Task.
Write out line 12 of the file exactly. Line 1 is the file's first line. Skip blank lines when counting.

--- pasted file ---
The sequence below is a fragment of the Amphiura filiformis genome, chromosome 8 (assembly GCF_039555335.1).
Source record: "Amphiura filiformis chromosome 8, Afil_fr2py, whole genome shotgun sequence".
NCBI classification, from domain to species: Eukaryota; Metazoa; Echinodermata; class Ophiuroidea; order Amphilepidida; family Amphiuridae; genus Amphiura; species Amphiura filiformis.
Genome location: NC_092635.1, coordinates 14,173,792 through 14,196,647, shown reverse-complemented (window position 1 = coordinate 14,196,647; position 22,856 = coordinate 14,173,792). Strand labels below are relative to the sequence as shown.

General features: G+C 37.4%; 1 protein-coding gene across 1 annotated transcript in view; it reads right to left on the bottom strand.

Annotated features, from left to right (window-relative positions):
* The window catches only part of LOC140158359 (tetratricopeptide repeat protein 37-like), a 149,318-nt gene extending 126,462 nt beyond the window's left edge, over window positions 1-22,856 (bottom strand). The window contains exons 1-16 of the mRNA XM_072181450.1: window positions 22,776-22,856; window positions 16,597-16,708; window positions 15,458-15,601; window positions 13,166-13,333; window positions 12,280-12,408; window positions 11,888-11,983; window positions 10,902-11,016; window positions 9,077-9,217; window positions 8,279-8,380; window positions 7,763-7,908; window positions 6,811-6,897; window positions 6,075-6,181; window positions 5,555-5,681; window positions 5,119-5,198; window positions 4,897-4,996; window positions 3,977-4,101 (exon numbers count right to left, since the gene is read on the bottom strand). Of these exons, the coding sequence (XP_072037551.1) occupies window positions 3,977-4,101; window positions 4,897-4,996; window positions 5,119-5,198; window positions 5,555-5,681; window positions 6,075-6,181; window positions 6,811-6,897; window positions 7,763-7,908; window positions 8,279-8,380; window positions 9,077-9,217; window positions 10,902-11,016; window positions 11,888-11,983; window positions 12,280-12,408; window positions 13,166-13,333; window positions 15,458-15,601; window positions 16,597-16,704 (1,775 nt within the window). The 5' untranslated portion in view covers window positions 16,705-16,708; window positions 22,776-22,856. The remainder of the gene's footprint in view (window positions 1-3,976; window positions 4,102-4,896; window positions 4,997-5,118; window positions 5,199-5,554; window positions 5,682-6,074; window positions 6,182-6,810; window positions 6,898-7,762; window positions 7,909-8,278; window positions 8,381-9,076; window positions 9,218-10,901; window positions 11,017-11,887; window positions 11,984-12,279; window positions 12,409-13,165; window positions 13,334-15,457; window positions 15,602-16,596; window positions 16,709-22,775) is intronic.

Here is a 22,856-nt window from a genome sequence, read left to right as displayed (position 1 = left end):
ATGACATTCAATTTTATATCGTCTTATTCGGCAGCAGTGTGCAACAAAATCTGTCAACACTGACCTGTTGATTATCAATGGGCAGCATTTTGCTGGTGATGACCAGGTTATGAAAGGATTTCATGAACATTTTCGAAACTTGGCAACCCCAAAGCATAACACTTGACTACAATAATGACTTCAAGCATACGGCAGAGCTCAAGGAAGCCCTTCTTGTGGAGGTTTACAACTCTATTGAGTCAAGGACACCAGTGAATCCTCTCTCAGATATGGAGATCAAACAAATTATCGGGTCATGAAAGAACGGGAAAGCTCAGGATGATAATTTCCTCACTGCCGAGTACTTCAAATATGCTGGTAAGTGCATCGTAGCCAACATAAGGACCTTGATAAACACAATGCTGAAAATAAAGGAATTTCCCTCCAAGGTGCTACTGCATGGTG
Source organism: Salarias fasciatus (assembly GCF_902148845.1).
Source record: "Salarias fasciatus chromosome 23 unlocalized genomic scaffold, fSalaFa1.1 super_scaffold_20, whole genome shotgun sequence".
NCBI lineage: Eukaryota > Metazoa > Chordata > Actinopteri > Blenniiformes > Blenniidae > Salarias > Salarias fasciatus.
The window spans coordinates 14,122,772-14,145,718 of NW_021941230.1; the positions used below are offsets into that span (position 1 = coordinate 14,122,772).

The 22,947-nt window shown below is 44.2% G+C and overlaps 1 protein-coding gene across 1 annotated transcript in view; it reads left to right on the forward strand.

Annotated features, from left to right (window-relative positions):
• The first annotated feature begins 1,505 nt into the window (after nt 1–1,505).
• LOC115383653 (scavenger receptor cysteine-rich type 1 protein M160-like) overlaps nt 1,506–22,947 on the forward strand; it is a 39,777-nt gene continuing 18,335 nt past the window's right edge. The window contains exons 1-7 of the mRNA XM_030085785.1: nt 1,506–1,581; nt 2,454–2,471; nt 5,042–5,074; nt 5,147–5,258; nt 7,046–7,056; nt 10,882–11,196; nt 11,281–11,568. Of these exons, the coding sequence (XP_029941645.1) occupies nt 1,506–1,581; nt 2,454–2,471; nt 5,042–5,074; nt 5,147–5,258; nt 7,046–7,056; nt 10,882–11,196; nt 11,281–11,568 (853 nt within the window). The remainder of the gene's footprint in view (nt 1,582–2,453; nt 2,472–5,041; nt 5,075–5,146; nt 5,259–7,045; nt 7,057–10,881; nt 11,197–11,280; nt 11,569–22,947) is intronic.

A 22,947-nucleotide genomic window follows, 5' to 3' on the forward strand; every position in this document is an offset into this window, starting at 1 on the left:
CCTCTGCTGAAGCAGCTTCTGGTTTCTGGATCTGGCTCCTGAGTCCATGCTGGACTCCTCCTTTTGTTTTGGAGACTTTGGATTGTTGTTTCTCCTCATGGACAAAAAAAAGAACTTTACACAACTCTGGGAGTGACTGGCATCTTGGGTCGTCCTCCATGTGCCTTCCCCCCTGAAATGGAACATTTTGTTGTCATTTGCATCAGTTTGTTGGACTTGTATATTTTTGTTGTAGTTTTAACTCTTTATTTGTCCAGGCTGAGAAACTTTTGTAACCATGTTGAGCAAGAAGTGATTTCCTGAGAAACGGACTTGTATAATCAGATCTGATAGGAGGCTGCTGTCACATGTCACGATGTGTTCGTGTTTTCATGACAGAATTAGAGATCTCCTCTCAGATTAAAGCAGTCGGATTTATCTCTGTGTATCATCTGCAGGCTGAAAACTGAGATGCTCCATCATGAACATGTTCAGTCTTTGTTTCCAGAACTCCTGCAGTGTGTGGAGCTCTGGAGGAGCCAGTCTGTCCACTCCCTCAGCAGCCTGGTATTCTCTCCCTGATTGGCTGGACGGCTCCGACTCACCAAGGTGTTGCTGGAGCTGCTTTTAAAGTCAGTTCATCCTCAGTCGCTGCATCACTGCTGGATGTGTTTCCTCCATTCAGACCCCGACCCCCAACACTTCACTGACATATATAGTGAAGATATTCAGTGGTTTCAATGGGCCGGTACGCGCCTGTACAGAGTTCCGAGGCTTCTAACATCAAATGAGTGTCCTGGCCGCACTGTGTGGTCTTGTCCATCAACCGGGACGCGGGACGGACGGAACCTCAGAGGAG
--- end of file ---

NCBI lineage: Eukaryota > Metazoa > Chordata > Actinopteri > Blenniiformes > Blenniidae > Salarias > Salarias fasciatus.